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Insert a 1/2" x 2 1/2" bolt and tighten with washers and nut.
Seat the top shaft end piece in the bearing on the 2x4" top bearing support beam.Support each
end of the beam about three feet off the ground, just like the bottom beam.
The rotor must rotate freely in the bearings, without resistance.
The pipe shaft should be at right angles to the plane of rotation of each bearing.The bearing
support beams should be parallel to each other. If either of the bearings you use are adjustable
with set-screws, and the rotor does not turn freely enough, loosen the bearing from the beam,
adjust the screw, and then tighten the bearing back to the beam.
Test the adjustment by giving the rotor a turn. Repeat as necessary until smooth movement is
achieved. If there is no way to adjust the shaft placement in the bearings you use, you may have
to make slight compensations in the placement of the bearing support beams relative to the pipe
Balance the rotor according to the procedure giver on page 39. Final adjustments should be made
on the rotor in its final, vertical position.
NOTE:New bearings may be stiff until they are broken in a little.
Because of the (grease) packing. Turr the rotor a number of times to begin this process.Do not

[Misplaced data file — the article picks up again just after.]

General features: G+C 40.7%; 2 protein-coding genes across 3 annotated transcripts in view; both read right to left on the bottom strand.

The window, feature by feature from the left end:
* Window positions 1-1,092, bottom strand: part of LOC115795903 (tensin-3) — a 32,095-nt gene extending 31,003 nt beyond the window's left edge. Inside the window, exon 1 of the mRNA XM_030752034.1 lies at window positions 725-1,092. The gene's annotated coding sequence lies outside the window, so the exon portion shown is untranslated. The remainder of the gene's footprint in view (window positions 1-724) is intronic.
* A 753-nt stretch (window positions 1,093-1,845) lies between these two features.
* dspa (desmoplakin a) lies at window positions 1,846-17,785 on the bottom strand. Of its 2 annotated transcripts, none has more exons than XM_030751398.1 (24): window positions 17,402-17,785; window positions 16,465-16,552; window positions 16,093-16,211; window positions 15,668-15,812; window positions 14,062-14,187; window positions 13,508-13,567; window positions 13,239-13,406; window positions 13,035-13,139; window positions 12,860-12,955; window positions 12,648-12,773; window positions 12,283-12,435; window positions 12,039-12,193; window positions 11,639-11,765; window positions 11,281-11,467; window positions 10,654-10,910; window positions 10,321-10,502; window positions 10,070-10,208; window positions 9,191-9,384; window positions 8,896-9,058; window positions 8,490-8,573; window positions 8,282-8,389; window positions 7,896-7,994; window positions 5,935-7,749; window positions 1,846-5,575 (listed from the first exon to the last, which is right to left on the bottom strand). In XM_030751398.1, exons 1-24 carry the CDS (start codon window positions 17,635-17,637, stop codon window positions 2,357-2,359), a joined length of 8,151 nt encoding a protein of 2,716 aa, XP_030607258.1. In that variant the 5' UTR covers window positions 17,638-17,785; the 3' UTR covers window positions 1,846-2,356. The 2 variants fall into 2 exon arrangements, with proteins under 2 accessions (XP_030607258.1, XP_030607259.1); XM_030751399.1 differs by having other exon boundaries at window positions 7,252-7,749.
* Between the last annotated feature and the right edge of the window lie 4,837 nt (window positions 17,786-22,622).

confuse tight movement with rough movement.
You may assemble the frame and rotor on the ground and then erect into position; or proceed as
Sink two tall 2x4" wood vertical frame supports into the ground so that their inside surfaces are
6' apart, and two shorter pieces of 2x4" wood right up next to the inside surface of each of the
taller supports.
All the supports should be firmly embedded in the ground.
The bottom of the rotor should be about waist high. Cut each of the tall vertical supports long
enough to include the portion that will be in the ground, the distance from ground to waist, a
distance equivalent to the height of the rotor itself (from the point where the top bearing meets
the shaft to the point where the bottom bearing meets it), plus an extra foot or so.
The top ends of the shorter supports should be at least waist height; the bottom bearing support
beam will rest on them. This beam should be perfectly horizontal, so make sure the ends of the
short supports are aligned at the right heights. Nail them into the tall supports.